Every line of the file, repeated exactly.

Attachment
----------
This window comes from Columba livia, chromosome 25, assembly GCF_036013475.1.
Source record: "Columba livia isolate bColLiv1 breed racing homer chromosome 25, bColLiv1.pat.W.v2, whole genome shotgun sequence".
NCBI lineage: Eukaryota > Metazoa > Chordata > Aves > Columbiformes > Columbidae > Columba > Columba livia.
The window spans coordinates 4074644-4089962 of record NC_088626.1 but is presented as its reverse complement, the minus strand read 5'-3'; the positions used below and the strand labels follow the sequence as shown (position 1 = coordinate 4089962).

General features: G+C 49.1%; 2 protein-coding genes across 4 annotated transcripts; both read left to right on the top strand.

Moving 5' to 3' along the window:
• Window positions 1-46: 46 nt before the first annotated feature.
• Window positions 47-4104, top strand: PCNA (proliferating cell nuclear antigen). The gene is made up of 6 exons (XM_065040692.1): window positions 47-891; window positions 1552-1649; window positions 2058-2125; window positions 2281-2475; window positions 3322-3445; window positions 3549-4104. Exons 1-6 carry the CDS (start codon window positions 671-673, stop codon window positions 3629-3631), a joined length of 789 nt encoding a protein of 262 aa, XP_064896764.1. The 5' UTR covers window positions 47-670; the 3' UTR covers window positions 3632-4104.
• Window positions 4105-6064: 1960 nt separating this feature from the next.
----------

This window comes from Columba livia, chromosome 25, assembly GCF_036013475.1.
Source record: "Columba livia isolate bColLiv1 breed racing homer chromosome 25, bColLiv1.pat.W.v2, whole genome shotgun sequence".
NCBI lineage: Eukaryota > Metazoa > Chordata > Aves > Columbiformes > Columbidae > Columba > Columba livia.
The window spans coordinates 4074644-4089962 of record NC_088626.1 but is presented as its reverse complement, the minus strand read 5'-3'; the positions used below and the strand labels follow the sequence as shown (position 1 = coordinate 4089962).

General features: G+C 49.1%; 2 protein-coding genes across 4 annotated transcripts; both read left to right on the top strand.

Moving 5' to 3' along the window:
• Window positions 1-46: 46 nt before the first annotated feature.
• Window positions 47-4104, top strand: PCNA (proliferating cell nuclear antigen). The gene is made up of 6 exons (XM_065040692.1): window positions 47-891; window positions 1552-1649; window positions 2058-2125; window positions 2281-2475; window positions 3322-3445; window positions 3549-4104. Exons 1-6 carry the CDS (start codon window positions 671-673, stop codon window positions 3629-3631), a joined length of 789 nt encoding a protein of 262 aa, XP_064896764.1. The 5' UTR covers window positions 47-670; the 3' UTR covers window positions 3632-4104.
• Window positions 4105-6064: 1960 nt separating this feature from the next.